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Birds Eye owner Iglo Group shakes up comms roster

Europe's biggest frozen food group is overhauling its comms as the sector fights to boost its credibility in the UK.

Perceptions: Birds Eye was involved in a quality campaign last year

Perceptions: Birds Eye was involved in a quality campaign last year

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Private equity-owned Iglo Group has worked with Freud Communications on a lucrative brief covering both consumer and corporate for six years.

But the owner of Birds Eye has now shifted its Europe-wide corporate work to incumbent financial agency Pelham Bell Pottinger and embarked on a consolidation of other PR activities.

The consolidated consumer, b2b and social media work for Birds Eye in the UK could be worth up to £500,000, according to agency sources with knowledge of the brief.

Apart from Freuds, which will be considered for the brief despite not formally pitching, Birds Eye’s other UK incumbents are Mercieca for b2b and Glue Isobar for social media.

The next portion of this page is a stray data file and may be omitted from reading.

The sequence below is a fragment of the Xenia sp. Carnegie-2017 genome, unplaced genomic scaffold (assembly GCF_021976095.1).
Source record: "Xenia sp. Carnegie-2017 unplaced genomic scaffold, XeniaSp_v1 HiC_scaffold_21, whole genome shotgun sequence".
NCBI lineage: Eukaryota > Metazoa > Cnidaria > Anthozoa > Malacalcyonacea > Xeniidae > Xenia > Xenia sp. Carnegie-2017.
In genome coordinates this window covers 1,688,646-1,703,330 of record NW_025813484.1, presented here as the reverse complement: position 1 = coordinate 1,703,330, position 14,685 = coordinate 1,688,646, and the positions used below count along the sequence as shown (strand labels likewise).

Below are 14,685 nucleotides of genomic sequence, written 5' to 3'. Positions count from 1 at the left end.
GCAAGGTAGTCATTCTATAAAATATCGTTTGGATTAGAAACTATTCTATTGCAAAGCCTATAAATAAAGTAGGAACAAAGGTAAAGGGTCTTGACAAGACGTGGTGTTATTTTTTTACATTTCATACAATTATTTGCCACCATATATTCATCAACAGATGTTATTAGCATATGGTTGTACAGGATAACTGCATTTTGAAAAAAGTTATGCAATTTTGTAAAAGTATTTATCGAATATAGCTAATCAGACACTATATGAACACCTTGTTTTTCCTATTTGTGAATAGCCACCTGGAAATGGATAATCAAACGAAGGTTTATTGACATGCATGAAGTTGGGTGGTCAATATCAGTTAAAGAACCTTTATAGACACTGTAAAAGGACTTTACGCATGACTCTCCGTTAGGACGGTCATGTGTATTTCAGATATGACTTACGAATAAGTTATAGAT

PRWeek understands that Creativebrief is handling the pitch process.

Maria Darby-Walker, corporate affairs and PR director for Iglo Group, said that the consolidation of the work was aimed at increasing efficiency ‘and better reflecting how we work internally’.

She added: ‘The UK has a certain perception about frozen foods which is not the same on the continent. One of our aims is to change perceptions and surprise people about what they can get from the sector.’

Birds Eye was one of the frozen brands involved in a Food and Drink Federation campaign on quality and taste last year.

Iglo’s shake-up coincides with the departure of its CEO Martin Glenn, who said he was leaving due to ‘battle fatigue’. During his tenure, Iglo saw a rise in turnover from around €1bn (£856m) in 2006 to about €1.6bn (£1.37bn) in the last financial year.

Pelham Bell Pottinger was given the financial brief by Iglo Group in 2011.

Owner Permira called off a sale of Iglo last year as its valuation was not met.

The Iglo Group

Jan 2013 CEO Martin Glenn announces he will step down, saying failed sale of the group and refinancing provided a ‘natural watershed’

Oct 2012 Permira refinances the group’s £1.4bn debt

June 2012 Efforts to sell the group for £2.25bn fail after a deal with Blackstone Group and BC Partners falls through

2006 Sold by Unilever to Permira for £1.36bn

This article was first published on prweek.com


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